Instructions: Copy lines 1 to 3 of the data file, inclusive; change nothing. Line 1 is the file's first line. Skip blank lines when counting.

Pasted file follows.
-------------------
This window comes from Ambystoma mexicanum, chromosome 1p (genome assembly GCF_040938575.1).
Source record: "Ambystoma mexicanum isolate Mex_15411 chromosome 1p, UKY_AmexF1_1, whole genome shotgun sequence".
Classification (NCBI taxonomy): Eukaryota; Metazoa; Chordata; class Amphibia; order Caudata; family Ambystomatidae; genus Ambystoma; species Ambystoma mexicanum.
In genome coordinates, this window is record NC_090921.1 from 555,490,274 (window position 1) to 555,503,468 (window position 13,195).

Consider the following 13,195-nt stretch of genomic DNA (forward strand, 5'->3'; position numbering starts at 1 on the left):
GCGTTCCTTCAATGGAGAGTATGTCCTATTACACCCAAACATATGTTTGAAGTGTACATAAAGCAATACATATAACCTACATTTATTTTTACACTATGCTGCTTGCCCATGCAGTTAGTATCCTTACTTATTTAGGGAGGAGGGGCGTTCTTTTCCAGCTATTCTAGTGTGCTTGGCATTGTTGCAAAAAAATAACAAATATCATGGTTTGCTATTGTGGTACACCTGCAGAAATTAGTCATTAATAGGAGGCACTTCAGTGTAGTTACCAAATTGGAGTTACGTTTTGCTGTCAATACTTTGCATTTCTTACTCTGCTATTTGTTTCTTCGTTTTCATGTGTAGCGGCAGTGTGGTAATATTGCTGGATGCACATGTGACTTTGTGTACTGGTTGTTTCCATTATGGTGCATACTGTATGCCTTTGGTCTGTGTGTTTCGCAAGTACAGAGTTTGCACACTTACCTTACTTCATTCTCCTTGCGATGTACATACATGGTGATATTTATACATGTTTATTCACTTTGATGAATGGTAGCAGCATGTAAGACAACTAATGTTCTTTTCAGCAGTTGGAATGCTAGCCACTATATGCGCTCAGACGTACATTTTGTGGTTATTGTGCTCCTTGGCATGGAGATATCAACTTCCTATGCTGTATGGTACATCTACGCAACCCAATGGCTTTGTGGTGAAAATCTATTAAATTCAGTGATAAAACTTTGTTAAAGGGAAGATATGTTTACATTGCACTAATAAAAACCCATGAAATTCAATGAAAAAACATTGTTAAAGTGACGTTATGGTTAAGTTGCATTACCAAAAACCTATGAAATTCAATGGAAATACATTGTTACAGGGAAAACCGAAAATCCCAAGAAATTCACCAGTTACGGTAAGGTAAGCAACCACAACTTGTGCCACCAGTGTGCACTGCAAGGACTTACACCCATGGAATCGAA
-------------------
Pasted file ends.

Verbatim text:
This window comes from Ambystoma mexicanum, chromosome 1p (genome assembly GCF_040938575.1).
Source record: "Ambystoma mexicanum isolate Mex_15411 chromosome 1p, UKY_AmexF1_1, whole genome shotgun sequence".
Classification (NCBI taxonomy): Eukaryota; Metazoa; Chordata; class Amphibia; order Caudata; family Ambystomatidae; genus Ambystoma; species Ambystoma mexicanum.